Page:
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NYC MTA Memorabilia

Tokens













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Set of five (5) NYC subway tokens.

All of these tokens are highly collectible and very rare

 

 

  1. The last token in the New York City collection
  2. 1970 - Large dye-cut Y token  The 1970-1980 quarter sized token with the Y cut out. With the new employee contract of 1970 a 23mm token was introduced for the 30-cent fare, which in September 1973 became 35-cents, and in 1975 50-cents. Osborne Coinage Company and the Roger Williams Mint made these tokens. There are two distinct die varieties, again noticeable in the letter G of Good. The "C" in NYC also has distinct differences between the two varieties.
  3. 1953 - Small dye-cut Y token  The 1953-1970 small dime-sized token with the Y cut out. Due to time constraints, a solid token was used from June through September of 1953. The Osborne Coinage Company and Scoville Manufacturing Co made these solid tokens. By September the originally desired 16mm specimens with the Y-cut out were being delivered and phased into use. The 16mm token remained in use at the 15-cent fare until 1966 and then at a 20-cent fare until 1970. There are three distinct varieties noticeable in the letter G in the word Good. Included here is the variety that is common with a vertical line at the tail end of the "G" making the letter look something like an arrow pointing up. There are two sans serif varieties that are far more difficult to find, one slightly more so than the other.
  4. 1979 - Diamond Jubilee Commemorative token The 1979 Diamond Jubilee token with the diamond cutout. In 1979, to celebrate the 75th anniversary of the IRT, the New York City Transit Authority, now under the jurisdiction of the state controlled Metropolitan Transportation Administration, jointly planned the celebrations. The MTA had a graphic designer from the J.C. Penney Company, William Bonell, present a draft of the Diamond Jubilee token. Osborne Coinage struck ten million in brass for general circulation concurrent with the Y-Cutout issue. 5,000 were struck in proof brass, from polished dies and made available to the public from the revenue office at 370 Jay Street. 10,000 pieces were struck in copper-nickel, but were never released, and are presumed destroyed. The Fifth Avenue Jewelry firm of H. Stern had a numbered edition of 250 made in 14-karat gold. The design includes a subway kiosk entrance on one side, and the 1904 subway car on the other, with a large diamond above. It is interesting to note that nowhere on the token does it say "Good for One Fare!" Due to the speed of manufacture, many were struck with off-center diamonds, and some are known as un-punched solids. An error also exists with the token made of two subway car designs, and no kiosk design!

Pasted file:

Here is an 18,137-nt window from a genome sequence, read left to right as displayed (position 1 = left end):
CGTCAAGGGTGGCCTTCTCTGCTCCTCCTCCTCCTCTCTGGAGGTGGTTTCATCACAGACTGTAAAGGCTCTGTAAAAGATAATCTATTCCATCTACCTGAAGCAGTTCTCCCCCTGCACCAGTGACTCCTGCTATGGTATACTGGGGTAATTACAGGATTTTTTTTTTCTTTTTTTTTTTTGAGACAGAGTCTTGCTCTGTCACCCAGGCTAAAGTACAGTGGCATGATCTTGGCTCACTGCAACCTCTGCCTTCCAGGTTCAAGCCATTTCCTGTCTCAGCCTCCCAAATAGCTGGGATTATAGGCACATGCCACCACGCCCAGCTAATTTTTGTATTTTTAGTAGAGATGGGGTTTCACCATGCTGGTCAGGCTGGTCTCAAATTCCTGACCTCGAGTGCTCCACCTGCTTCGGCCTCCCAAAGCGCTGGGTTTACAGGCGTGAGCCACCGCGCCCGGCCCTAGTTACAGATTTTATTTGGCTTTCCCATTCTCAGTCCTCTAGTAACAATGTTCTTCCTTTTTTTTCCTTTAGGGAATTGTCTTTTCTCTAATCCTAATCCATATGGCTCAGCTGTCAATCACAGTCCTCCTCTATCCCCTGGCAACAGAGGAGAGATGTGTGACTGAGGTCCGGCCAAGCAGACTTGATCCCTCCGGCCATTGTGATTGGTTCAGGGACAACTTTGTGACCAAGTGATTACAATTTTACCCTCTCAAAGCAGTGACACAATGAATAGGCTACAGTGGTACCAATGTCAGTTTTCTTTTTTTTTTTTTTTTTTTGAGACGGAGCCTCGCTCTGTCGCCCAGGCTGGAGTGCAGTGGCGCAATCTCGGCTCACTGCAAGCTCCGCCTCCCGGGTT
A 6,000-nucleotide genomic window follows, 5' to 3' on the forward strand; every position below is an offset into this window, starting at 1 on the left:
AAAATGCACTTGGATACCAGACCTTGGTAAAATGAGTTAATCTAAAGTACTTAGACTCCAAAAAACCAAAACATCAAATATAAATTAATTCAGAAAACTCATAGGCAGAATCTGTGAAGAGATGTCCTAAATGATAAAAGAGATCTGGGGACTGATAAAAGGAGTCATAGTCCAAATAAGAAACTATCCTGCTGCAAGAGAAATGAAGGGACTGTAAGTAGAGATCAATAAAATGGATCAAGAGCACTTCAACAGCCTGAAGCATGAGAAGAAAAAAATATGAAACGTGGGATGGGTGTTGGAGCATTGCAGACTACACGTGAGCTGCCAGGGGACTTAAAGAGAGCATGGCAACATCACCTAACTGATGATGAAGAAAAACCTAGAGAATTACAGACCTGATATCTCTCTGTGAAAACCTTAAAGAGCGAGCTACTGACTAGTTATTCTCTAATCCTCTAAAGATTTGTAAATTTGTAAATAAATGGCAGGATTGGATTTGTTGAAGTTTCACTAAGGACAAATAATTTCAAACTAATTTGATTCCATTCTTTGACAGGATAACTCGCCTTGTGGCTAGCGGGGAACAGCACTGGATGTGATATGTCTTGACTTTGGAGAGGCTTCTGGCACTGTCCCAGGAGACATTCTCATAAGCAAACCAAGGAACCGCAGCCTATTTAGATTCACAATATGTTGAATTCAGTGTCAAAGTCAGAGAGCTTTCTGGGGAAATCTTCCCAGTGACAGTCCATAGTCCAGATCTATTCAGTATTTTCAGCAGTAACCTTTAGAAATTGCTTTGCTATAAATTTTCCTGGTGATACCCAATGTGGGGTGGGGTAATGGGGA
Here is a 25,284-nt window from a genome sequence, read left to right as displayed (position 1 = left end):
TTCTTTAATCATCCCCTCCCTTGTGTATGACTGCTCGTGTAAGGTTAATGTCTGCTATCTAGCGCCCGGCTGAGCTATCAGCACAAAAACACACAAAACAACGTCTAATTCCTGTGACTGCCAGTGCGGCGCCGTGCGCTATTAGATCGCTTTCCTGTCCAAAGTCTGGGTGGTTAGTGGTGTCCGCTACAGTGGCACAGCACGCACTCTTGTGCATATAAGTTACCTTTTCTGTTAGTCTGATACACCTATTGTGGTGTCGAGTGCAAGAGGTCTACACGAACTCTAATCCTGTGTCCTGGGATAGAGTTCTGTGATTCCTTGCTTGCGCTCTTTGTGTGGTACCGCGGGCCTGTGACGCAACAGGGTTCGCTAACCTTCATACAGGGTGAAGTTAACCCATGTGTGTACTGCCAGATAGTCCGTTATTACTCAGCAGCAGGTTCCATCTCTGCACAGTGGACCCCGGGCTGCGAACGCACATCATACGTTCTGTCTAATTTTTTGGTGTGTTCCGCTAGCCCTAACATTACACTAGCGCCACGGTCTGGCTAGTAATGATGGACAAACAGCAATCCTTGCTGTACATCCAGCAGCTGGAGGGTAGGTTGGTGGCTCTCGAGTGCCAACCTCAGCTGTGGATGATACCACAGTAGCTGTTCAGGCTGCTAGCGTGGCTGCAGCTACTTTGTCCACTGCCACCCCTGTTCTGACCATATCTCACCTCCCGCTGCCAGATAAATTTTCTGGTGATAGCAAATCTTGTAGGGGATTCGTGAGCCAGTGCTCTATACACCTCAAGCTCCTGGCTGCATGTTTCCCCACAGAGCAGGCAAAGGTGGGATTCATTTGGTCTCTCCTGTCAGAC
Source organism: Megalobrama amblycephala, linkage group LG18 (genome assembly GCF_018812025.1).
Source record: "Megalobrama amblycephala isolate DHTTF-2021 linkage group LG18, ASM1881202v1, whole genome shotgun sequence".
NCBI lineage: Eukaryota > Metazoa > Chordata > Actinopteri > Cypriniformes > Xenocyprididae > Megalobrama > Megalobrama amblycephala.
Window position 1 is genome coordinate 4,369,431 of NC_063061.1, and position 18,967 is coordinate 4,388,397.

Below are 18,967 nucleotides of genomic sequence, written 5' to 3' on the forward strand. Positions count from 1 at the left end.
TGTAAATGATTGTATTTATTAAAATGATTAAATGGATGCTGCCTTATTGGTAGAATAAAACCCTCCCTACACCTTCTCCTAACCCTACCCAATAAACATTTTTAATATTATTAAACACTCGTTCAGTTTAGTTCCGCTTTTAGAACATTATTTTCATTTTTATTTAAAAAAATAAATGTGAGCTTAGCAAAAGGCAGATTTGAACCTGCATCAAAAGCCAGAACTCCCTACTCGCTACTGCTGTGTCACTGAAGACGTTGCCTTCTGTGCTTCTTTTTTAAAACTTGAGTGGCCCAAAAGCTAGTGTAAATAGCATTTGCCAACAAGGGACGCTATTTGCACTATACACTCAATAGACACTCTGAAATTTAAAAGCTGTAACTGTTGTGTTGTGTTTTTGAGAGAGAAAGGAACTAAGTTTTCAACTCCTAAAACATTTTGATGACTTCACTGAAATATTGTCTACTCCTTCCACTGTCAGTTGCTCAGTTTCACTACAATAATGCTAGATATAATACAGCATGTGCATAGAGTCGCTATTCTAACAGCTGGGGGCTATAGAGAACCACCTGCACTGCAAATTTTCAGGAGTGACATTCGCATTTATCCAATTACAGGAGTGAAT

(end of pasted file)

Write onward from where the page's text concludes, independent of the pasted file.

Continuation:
5. 1986 - "Bullseye" token  The 1986-1995 bullseye token, brass with a silver metal bullseye. In 1986 50 million new steel centered brass tokens were minted by the Roger Williams Mint at a cost of $5,750,000. Under GOOD FOR on the reverse are small initials, SJD, they are for Silvester J. Dubosz, then Assistant Controller of the New York City Transit Authority. He was responsible for ordering the tokens, and was fired once it was discovered that he had his initials placed on the token order. Later strikes of the design do not carry the initials, eventually over 90 million of these bi-metallic tokens were minted.
















Music by Margi Harrell